Sangamon County authorities held a press conference Wednesday providing details about the death of DCFS child advocate Diedre Silas in Thayer.
Sangamon County State’s Attorney Dan Wright, Sangamon County Sheriff Jack Campbell, and DCFS Director Marc Smith gave remarks about the investigation that surround Benjamin Reed allegedly stabbing Silas to death while she was on a home visit after reports of children being in danger at a residence in the 300 block of Elm Street in Thayer.
Wright and Smith largely side-stepped details about procedures that Silas and local law enforcement followed in responding to the endangered child call.
Sangamon County Sheriff Jack Campbell confirmed previously reported details of the call and responding agencies to the scene. Campbell also confirmed that six children , ages 1 to 7, were present at the home when the stabbing occurred but could not confirm whether they witnessed the incident. He said all of the children were currently safe and being held in protective custody. Campbell said he didn’t know if any of the children were Reed’s. He also says that other adults were confirmed to be living at the residence and present at the time of the incident, but he did not know how many. Campbell did confirm that the Sangamon County Sheriff’s Department wasn’t called in initially to assist any other agencies prior to the stabbing. Campbell says it is regular routine for the Sheriff’s Department to assist other government agencies in dangerous situations.
Wright says he has formally charged Reed with three charges: first degree murder, aggravated battery, and unlawful restraint. Wright says if Reed is convicted, he could face up to natural life in prison: “As a result of the conduct which caused the death of Ms. Silas was as the statute says ‘exceptionally brutal, heinous, and indicative of wanton cruelty.’ As a result he is eligible for a term of natural life in prison. His bond is currently set in the amount of $5 million.”
Smith says that DCFS is taking responsibility for the situation and will work on amending policies and procedures while not compromising the communities they serve: “DCFS recognizes what a horrible tragedy this was. We understand the emotions that people are feeling around what happened, because nobody feels them outside of her family, deeper than we do. We work hard to try to ensure that our staff are able to manage this extraordinarily challenging work in the most difficult environments possible. We do have protocols and policies that staff are trained on and that we respond to from going into a home that does not present any immediate danger to go into a very challenging and difficult situations. Our staff will call the police when they feel it’s appropriate. They will go in pairs when they feel it’s appropriate, or they will go alone when they feel it’s appropriate. In this tragic circumstance, the family we were there to help had a negative response to our presence. We are not avoiding any responsibility. At DCFS we take responsibility for all of our staff as well as the children and families that we serve. We will continue to work that way. We will continue to improve our policies and procedures as best we can. We will continue to work with local law enforcement to help us work with families that need our help, and we are committed to that.”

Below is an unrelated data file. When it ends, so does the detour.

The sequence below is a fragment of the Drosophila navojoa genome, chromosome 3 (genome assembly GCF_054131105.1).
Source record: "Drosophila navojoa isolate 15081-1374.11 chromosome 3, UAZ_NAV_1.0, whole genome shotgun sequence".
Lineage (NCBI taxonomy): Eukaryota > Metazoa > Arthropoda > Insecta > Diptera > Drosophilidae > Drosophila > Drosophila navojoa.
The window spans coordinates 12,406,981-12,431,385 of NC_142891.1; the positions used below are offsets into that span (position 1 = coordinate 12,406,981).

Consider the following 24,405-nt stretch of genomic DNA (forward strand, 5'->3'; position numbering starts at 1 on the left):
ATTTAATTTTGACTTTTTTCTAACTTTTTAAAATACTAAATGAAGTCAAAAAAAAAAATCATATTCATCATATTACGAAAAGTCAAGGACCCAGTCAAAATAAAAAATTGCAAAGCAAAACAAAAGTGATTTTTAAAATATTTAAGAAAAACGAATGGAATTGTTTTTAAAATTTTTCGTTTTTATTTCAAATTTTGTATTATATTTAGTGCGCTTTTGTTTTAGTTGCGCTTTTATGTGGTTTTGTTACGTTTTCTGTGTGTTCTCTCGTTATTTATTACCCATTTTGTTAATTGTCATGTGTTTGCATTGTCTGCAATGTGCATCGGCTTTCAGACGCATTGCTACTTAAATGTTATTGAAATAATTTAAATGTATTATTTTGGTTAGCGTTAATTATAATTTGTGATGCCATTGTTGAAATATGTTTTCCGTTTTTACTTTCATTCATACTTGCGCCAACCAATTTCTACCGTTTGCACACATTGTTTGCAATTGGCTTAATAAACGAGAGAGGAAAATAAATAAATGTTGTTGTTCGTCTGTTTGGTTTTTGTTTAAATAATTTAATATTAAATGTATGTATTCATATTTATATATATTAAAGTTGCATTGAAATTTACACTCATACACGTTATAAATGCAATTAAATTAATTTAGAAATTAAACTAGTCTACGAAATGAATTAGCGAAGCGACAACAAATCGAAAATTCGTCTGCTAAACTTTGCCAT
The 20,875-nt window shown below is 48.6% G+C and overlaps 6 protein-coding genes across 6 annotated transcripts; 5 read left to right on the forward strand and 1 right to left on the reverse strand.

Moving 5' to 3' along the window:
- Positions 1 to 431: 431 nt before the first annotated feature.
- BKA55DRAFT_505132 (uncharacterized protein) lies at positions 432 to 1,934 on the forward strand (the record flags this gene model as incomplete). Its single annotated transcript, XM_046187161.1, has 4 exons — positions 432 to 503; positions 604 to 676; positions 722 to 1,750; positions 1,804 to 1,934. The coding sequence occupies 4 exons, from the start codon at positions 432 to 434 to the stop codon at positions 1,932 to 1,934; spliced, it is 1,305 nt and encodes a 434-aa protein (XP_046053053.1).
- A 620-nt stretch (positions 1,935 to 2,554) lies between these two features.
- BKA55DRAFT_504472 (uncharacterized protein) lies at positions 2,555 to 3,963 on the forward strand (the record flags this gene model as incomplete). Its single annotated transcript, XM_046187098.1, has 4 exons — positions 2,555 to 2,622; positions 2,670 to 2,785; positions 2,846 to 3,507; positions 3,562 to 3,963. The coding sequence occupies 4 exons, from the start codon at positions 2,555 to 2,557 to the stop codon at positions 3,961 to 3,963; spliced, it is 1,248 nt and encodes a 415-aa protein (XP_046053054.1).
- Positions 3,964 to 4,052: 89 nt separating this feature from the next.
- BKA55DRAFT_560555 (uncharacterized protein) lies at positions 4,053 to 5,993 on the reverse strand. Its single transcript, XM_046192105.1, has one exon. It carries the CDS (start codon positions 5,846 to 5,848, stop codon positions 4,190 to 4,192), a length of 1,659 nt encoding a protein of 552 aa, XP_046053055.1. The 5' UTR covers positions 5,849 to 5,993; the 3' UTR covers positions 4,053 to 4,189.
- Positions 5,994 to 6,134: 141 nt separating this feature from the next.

Wright said that due to the nature of the case, he wasn’t going to answer certain specifics as to not compromise the investigation. Reed was due in court Thursday for a formal arraignment in Sangamon County Court, where he was denied bail and deemed a threat to the public.